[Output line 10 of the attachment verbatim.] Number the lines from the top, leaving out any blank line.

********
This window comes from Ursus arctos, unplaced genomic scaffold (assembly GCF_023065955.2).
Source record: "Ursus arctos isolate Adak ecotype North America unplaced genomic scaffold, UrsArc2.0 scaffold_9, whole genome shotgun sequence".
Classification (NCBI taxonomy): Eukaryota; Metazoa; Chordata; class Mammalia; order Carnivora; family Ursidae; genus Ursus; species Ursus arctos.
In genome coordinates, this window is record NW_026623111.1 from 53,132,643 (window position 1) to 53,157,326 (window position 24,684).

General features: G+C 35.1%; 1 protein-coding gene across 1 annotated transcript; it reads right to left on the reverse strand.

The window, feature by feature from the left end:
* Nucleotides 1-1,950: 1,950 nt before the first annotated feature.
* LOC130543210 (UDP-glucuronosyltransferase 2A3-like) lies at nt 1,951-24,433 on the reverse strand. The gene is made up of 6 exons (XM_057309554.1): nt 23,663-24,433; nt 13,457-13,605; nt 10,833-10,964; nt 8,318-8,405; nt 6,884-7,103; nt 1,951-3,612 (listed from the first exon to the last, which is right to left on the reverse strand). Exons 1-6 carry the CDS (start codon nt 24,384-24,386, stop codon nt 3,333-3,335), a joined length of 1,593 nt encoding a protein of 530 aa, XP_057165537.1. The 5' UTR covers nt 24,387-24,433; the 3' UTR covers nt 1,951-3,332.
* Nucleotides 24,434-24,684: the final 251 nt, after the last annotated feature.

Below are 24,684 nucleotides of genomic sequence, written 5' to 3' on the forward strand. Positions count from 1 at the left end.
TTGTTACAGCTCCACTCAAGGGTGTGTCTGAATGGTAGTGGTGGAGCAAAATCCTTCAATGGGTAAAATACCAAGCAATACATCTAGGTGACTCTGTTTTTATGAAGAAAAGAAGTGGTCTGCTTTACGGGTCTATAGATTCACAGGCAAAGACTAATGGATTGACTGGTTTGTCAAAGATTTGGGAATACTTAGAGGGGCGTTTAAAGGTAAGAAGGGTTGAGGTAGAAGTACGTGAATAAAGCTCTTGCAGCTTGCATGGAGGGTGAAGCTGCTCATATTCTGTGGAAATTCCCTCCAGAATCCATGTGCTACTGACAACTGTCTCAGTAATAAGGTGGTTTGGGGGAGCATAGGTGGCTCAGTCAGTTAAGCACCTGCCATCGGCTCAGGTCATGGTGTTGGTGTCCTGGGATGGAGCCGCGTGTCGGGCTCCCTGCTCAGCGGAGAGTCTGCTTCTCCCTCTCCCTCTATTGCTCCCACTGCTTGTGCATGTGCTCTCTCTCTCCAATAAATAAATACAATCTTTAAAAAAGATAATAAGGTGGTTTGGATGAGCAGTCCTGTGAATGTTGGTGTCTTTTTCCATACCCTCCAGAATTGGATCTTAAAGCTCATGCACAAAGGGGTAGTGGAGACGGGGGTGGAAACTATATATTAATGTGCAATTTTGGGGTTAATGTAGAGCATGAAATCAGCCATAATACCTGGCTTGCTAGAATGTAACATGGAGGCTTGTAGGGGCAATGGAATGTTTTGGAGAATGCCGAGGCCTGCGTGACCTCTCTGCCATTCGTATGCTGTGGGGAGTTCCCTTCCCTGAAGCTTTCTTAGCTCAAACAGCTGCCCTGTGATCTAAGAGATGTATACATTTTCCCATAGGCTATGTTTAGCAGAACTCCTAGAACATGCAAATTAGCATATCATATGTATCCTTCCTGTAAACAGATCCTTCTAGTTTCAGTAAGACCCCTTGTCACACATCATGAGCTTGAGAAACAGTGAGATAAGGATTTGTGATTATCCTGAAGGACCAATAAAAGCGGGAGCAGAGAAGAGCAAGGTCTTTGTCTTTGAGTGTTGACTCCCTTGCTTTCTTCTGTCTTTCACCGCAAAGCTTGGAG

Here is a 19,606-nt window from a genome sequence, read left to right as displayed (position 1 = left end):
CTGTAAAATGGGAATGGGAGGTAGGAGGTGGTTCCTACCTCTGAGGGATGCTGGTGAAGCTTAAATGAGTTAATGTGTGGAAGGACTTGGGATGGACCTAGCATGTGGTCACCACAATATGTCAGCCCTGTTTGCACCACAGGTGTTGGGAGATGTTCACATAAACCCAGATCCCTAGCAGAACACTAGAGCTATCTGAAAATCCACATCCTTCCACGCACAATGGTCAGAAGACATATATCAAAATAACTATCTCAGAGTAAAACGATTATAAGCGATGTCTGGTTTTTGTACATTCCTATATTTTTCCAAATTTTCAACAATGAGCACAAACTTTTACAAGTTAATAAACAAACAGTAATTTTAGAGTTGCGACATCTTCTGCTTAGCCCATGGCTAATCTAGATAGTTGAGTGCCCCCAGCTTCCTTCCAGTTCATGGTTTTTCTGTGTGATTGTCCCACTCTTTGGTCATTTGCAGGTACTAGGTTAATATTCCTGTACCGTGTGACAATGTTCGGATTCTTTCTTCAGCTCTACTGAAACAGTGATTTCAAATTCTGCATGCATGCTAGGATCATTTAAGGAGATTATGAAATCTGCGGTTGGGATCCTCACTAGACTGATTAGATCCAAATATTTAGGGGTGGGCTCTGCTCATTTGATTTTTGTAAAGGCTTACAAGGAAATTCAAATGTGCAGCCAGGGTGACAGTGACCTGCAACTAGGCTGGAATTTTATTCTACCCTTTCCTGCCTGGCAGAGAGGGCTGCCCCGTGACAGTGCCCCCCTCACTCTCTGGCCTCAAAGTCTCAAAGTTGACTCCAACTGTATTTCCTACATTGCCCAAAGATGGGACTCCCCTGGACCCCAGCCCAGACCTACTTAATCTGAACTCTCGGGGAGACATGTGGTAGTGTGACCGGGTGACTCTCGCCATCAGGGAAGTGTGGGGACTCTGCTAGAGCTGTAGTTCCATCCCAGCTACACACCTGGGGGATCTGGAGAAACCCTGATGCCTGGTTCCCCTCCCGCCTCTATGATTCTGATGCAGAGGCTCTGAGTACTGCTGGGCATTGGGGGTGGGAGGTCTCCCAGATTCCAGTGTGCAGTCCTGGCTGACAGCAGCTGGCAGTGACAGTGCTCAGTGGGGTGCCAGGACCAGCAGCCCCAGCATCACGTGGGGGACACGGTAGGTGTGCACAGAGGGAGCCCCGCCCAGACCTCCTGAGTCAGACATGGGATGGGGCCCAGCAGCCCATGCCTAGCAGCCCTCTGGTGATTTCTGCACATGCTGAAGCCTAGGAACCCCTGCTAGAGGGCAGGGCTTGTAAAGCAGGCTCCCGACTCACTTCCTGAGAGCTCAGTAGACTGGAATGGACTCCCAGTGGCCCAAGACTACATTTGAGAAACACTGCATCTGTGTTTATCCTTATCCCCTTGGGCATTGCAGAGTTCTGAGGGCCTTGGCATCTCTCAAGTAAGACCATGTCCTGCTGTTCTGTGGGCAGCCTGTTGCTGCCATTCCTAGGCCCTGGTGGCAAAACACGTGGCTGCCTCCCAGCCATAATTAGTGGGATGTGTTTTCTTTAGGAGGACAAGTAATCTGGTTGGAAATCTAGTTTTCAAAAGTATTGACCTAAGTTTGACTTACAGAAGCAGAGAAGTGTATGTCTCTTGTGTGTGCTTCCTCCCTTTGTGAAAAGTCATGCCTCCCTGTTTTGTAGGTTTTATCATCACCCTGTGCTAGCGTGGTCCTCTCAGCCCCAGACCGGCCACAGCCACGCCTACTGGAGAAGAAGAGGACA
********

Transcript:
Below are 24,684 nucleotides of genomic sequence, written 5' to 3' on the forward strand. Positions count from 1 at the left end.